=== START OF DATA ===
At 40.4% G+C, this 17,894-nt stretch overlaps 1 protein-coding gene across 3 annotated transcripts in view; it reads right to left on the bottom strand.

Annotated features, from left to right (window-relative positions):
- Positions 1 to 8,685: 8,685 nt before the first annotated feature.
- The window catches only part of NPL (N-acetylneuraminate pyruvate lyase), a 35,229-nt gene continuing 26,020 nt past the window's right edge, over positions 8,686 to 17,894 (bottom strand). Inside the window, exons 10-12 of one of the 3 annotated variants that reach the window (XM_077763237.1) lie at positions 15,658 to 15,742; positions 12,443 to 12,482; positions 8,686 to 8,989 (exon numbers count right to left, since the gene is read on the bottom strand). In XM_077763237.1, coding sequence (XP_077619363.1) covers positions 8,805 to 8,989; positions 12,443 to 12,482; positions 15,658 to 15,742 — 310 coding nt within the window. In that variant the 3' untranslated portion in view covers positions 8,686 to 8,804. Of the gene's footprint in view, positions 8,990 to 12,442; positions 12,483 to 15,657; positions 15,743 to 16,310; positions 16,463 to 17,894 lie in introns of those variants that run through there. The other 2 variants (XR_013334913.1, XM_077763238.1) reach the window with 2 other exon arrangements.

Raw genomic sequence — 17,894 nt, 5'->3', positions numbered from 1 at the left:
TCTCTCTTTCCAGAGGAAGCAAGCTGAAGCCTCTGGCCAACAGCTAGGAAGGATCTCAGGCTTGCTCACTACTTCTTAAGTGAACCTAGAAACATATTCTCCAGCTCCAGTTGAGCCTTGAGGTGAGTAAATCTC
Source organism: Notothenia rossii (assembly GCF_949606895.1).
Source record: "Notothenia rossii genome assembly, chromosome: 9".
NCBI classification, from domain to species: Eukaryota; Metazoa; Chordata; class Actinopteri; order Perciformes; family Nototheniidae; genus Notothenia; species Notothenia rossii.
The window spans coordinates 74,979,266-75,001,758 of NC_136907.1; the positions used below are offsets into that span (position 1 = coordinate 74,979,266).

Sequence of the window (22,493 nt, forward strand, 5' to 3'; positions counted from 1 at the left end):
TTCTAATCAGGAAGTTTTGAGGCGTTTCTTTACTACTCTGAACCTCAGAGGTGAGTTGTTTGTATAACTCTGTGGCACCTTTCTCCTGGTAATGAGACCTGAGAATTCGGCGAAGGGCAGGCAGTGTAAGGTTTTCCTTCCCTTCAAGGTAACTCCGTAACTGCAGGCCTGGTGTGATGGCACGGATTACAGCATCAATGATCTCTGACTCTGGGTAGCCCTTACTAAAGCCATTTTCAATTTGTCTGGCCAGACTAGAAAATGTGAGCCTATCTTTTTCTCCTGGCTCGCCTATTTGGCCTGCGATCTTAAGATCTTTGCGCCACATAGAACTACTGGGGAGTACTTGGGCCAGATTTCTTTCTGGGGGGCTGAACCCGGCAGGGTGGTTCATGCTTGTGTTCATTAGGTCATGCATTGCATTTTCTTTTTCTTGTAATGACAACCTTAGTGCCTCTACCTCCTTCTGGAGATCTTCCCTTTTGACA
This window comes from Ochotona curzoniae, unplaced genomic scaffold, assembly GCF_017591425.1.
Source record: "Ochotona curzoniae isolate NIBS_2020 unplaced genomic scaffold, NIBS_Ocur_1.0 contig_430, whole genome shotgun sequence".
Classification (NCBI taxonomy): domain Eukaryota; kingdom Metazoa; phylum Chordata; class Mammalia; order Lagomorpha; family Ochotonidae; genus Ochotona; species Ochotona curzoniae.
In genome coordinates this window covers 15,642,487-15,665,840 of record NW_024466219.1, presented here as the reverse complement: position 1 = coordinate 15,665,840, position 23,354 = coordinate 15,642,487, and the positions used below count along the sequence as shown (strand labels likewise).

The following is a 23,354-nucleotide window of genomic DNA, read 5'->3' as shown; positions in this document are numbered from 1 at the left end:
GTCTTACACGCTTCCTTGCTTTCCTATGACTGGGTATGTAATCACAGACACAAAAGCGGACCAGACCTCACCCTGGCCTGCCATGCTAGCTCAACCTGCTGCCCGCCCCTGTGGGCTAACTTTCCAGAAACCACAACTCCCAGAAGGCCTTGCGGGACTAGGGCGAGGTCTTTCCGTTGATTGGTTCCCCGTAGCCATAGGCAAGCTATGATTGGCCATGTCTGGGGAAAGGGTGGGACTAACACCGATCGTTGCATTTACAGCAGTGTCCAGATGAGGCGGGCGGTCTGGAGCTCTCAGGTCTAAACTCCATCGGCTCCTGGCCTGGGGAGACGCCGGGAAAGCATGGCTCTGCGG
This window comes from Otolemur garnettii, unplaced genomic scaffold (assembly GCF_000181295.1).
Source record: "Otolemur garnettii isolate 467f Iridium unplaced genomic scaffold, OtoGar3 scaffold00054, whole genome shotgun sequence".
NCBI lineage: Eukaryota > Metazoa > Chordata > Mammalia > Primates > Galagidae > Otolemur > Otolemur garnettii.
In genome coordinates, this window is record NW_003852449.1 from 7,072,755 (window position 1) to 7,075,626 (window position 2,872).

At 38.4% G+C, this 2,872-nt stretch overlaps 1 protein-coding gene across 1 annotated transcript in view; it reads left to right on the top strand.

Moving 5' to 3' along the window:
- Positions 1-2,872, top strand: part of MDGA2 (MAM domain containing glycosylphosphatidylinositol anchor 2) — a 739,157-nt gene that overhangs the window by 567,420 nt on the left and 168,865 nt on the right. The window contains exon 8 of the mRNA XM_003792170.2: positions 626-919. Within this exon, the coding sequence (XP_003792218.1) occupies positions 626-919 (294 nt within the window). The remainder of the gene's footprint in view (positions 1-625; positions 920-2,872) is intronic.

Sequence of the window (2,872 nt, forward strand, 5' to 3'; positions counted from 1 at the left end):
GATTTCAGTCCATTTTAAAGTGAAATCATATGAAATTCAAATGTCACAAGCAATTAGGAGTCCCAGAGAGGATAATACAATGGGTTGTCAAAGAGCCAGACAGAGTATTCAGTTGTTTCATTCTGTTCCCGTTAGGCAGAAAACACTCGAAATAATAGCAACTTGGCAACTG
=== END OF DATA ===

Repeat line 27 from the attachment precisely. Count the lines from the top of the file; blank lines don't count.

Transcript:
GATTTCAGTCCATTTTAAAGTGAAATCATATGAAATTCAAATGTCACAAGCAATTAGGAGTCCCAGAGAGGATAATACAATGGGTTGTCAAAGAGCCAGACAGAGTATTCAGTTGTTTCATTCTGTTCCCGTTAGGCAGAAAACACTCGAAATAATAGCAACTTGGCAACTG